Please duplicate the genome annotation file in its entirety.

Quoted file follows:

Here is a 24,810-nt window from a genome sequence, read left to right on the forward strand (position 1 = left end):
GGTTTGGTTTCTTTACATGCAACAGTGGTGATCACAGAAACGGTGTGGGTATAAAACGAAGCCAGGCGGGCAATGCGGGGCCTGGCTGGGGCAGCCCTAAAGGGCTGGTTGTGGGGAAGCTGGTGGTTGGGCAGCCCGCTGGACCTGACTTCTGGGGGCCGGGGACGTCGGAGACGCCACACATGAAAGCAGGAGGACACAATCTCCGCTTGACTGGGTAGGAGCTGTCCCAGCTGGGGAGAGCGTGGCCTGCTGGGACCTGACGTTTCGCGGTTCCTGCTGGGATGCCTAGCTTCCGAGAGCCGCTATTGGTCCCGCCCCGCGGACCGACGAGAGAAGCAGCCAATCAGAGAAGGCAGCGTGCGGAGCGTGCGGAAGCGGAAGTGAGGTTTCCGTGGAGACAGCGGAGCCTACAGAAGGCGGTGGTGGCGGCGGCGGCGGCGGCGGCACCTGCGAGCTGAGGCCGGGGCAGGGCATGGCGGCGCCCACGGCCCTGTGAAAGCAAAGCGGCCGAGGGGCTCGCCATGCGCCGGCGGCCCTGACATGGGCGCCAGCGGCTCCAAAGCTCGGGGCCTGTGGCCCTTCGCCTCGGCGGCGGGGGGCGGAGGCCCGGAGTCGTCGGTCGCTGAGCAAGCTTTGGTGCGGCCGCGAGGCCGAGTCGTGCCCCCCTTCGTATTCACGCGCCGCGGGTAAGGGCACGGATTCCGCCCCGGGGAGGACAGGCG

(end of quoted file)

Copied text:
Here is a 24,810-nt window from a genome sequence, read left to right on the forward strand (position 1 = left end):
GGTTTGGTTTCTTTACATGCAACAGTGGTGATCACAGAAACGGTGTGGGTATAAAACGAAGCCAGGCGGGCAATGCGGGGCCTGGCTGGGGCAGCCCTAAAGGGCTGGTTGTGGGGAAGCTGGTGGTTGGGCAGCCCGCTGGACCTGACTTCTGGGGGCCGGGGACGTCGGAGACGCCACACATGAAAGCAGGAGGACACAATCTCCGCTTGACTGGGTAGGAGCTGTCCCAGCTGGGGAGAGCGTGGCCTGCTGGGACCTGACGTTTCGCGGTTCCTGCTGGGATGCCTAGCTTCCGAGAGCCGCTATTGGTCCCGCCCCGCGGACCGACGAGAGAAGCAGCCAATCAGAGAAGGCAGCGTGCGGAGCGTGCGGAAGCGGAAGTGAGGTTTCCGTGGAGACAGCGGAGCCTACAGAAGGCGGTGGTGGCGGCGGCGGCGGCGGCGGCACCTGCGAGCTGAGGCCGGGGCAGGGCATGGCGGCGCCCACGGCCCTGTGAAAGCAAAGCGGCCGAGGGGCTCGCCATGCGCCGGCGGCCCTGACATGGGCGCCAGCGGCTCCAAAGCTCGGGGCCTGTGGCCCTTCGCCTCGGCGGCGGGGGGCGGAGGCCCGGAGTCGTCGGTCGCTGAGCAAGCTTTGGTGCGGCCGCGAGGCCGAGTCGTGCCCCCCTTCGTATTCACGCGCCGCGGGTAAGGGCACGGATTCCGCCCCGGGGAGGACAGGCG